Vashti: It’s fine. When I was working fulltime, when I went back to work after maternity leave with Braith, we were only using cloth part time because the day care centre supplied disposables, so I used to take him there in a cloth, change him at the centre, and then I’d bring him home in the disposable that they had him in. I used to put a load on before I went to bed at night, and then when I got up in the morning and was feeding Braith his breakfast, I would just hang the nappies on the clothes airers. And if it was a nice day, they’d sit outside, and if it was a cruddy day, because we were in central Victoria, they would sit inside.
Vicki: I’m not going to lie here, I’m going to say, because I’ve been both, essentially even though I’ve worked for myself, essentially a working parent and a stay at home parent. I actually think working parents tend to be a lot more routine based and organised. And you’ve got to remember a working parent outside of the home, doesn’t actually have a messy house. You leave the house clean, well if it’s clean to start with. They leave the house clean and it stays clean all day, and then they bring the kids back in. The challenges that a stay at home parent has are actually completely different to that of a working parent, so I don’t think that cloth is any harder for a working parent or a stay at home parent. I think it just is your routine. As a stay at home parent, you’re constantly cleaning up after kids. Literally, you’re moving from moment to moment. Now it’s time for outdoor play, and I’m going to hang the clothes on the line while I do outdoor play. And then I’m going to come in and feed the kids, and all of that. Whereas when you go to work, it’s OK well I’m going to prep everybody’s lunchboxes and I’m going to put a load of clothes on, and then everybody’s going to get out the house. And then you come home, you cook dinner, you put the clothes on the line, do you know what I mean? I think the challenges, they’re not separate, they’re just different.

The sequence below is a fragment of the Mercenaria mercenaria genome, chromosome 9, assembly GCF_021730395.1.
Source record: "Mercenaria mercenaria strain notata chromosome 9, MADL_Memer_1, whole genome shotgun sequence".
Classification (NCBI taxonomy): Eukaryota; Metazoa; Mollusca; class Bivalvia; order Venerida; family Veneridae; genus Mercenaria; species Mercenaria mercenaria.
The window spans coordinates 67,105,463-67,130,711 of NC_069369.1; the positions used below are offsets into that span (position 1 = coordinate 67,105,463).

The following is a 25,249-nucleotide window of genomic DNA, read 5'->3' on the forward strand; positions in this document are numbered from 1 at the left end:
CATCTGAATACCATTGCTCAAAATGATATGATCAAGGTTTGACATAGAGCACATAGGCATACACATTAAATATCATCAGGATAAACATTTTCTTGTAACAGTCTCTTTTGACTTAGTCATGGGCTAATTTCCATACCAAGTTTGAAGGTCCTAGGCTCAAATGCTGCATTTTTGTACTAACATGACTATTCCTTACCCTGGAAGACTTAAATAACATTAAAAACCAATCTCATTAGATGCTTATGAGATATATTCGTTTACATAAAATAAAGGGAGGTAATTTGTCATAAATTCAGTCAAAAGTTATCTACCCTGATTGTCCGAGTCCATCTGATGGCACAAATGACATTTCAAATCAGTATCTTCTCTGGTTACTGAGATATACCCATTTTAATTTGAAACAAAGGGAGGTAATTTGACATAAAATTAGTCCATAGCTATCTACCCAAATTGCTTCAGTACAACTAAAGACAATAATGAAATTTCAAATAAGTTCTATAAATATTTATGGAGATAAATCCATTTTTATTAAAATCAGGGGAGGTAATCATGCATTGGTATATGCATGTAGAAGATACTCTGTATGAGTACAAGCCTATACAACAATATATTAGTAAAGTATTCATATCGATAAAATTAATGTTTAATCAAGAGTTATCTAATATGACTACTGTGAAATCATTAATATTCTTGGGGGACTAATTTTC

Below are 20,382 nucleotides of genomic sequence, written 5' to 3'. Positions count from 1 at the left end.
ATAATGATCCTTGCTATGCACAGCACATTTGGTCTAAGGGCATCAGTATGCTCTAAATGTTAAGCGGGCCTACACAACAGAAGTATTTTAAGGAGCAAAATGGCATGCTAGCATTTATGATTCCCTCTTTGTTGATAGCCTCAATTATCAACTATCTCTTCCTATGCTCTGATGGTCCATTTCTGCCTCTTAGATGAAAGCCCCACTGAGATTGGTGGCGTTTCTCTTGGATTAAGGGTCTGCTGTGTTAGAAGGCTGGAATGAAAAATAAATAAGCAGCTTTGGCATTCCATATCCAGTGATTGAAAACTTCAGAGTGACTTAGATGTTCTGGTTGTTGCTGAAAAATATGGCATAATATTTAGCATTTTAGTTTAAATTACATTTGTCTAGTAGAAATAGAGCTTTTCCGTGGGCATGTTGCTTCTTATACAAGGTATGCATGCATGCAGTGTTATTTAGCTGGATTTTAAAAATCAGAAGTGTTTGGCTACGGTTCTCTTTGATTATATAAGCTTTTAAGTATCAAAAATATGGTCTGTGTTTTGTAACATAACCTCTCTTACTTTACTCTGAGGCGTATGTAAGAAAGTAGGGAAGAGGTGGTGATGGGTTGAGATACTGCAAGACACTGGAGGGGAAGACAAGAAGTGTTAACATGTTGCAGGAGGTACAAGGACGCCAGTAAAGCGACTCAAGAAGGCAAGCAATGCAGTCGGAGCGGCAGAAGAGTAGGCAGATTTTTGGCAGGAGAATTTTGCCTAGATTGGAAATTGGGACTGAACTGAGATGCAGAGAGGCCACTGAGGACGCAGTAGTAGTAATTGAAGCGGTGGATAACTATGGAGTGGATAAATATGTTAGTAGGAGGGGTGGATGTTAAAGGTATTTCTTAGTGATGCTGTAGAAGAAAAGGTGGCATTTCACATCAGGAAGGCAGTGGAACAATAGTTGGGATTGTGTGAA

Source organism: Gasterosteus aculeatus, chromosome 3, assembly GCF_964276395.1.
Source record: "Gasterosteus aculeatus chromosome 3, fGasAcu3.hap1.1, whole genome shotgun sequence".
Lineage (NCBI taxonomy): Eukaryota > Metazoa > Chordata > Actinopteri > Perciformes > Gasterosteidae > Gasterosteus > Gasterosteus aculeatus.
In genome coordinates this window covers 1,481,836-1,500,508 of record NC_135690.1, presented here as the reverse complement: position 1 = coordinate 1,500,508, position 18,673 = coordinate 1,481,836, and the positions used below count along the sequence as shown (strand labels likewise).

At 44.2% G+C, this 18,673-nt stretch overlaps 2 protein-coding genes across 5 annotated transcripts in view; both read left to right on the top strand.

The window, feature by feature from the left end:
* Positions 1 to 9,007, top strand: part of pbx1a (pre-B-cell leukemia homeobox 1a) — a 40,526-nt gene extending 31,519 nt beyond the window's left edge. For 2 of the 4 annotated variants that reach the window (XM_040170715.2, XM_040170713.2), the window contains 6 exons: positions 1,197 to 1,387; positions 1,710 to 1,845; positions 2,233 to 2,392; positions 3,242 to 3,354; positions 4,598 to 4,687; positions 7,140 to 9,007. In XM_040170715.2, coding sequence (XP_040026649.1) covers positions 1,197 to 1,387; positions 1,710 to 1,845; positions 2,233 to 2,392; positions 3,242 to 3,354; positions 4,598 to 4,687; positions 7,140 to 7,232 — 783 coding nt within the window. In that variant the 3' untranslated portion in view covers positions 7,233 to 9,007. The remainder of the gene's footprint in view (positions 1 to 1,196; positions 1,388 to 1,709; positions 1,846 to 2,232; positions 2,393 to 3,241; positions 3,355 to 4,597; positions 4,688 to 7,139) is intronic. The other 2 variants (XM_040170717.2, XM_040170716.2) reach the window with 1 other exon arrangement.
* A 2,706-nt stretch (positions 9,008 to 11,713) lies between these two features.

Vashti: Yeah, I actually think it was harder, especially when I was single parenting.
Vicki: The stay at home parent.
Vashti: When Mr Nest was overseas, when Brent was overseas for work, it was actually harder to manage the house and to be home and to be working from home on the days where I wasn’t in the shop, and trying to make sure that all the washing got done, the nappies got done, and they got hung out or they went through the drier. Like regularly with Kylan, Brent was back in Sydney when Kylan was six weeks of age, and I was single parenting three kids for five months straight. My nappies went through the drier every single load, because it was my sanity saver. It’s like I’m not going to stand out there at 10 o’clock at night and hang nappies on the line. I want to be asleep.
Vicki: That’s it, as a stay at home parent, if your kid doesn’t have a sleep, and that is when you do like your washing, it can completely screw up your whole day. Whereas when you’re out of the home and your kid doesn’t have a sleep at day care, oh well, that’s not my problem today. You still get to do it… however if your kid doesn’t sleep at night, different story. Do you know what I mean? The challenges are just, one is not harder than the other, I feel it’s different. I don’t think it’s any harder doing cloth when you’re working out of the home, than doing it when you’re working in the home. I think there’s probably this perception that stay at home mums have all of this time.